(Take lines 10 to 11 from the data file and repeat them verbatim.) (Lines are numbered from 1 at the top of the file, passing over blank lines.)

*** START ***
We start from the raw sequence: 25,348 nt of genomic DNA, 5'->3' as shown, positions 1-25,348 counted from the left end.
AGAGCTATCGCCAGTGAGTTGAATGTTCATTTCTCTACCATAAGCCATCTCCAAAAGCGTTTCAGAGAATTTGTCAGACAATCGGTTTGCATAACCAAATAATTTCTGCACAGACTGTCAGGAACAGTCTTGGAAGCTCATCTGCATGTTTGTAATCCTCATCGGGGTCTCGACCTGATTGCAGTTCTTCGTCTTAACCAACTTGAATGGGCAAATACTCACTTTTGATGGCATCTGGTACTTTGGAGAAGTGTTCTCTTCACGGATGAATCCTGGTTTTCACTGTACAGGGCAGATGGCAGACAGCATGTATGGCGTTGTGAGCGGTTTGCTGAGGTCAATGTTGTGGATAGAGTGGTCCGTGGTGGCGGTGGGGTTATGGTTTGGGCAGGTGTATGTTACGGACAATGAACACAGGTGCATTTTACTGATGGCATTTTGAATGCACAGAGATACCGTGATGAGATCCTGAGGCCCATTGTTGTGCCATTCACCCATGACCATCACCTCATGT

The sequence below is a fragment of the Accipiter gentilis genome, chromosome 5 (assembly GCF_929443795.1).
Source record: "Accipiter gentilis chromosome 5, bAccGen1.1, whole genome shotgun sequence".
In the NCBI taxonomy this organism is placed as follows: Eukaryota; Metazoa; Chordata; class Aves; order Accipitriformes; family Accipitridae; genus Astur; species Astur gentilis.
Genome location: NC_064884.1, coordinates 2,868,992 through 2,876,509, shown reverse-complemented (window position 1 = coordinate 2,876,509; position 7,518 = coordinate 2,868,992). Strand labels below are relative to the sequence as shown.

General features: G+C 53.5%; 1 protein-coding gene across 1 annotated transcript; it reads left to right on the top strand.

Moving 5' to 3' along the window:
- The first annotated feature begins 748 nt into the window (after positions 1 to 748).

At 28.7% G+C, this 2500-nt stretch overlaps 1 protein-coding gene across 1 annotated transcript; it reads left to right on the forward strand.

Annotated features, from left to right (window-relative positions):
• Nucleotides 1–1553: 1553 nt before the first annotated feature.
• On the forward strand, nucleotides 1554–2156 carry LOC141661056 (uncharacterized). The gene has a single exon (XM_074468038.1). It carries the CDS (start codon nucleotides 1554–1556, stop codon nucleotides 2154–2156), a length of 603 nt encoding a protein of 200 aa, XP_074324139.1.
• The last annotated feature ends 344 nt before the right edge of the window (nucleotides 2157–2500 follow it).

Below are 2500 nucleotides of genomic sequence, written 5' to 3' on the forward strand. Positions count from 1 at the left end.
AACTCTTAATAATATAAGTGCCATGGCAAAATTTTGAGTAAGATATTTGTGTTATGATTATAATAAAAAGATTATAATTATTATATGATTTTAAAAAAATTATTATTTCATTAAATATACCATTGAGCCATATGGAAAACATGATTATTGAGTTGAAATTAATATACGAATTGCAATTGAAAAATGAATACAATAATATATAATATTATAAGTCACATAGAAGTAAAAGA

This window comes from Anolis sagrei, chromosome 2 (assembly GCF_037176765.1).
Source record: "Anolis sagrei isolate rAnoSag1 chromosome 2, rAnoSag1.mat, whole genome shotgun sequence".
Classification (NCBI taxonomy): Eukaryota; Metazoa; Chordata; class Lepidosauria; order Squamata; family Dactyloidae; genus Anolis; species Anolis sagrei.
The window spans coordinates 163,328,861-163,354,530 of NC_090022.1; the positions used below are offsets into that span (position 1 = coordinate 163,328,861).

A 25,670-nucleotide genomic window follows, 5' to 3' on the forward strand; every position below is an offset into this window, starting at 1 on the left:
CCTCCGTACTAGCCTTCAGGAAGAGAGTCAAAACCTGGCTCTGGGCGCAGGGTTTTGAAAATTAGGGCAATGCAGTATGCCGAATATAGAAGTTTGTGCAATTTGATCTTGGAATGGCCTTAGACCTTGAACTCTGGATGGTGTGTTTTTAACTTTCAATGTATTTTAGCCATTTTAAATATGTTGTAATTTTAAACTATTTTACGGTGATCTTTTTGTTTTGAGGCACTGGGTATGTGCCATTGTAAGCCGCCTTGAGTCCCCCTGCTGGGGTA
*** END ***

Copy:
At 28.7% G+C, this 2500-nt stretch overlaps 1 protein-coding gene across 1 annotated transcript; it reads left to right on the forward strand.

Annotated features, from left to right (window-relative positions):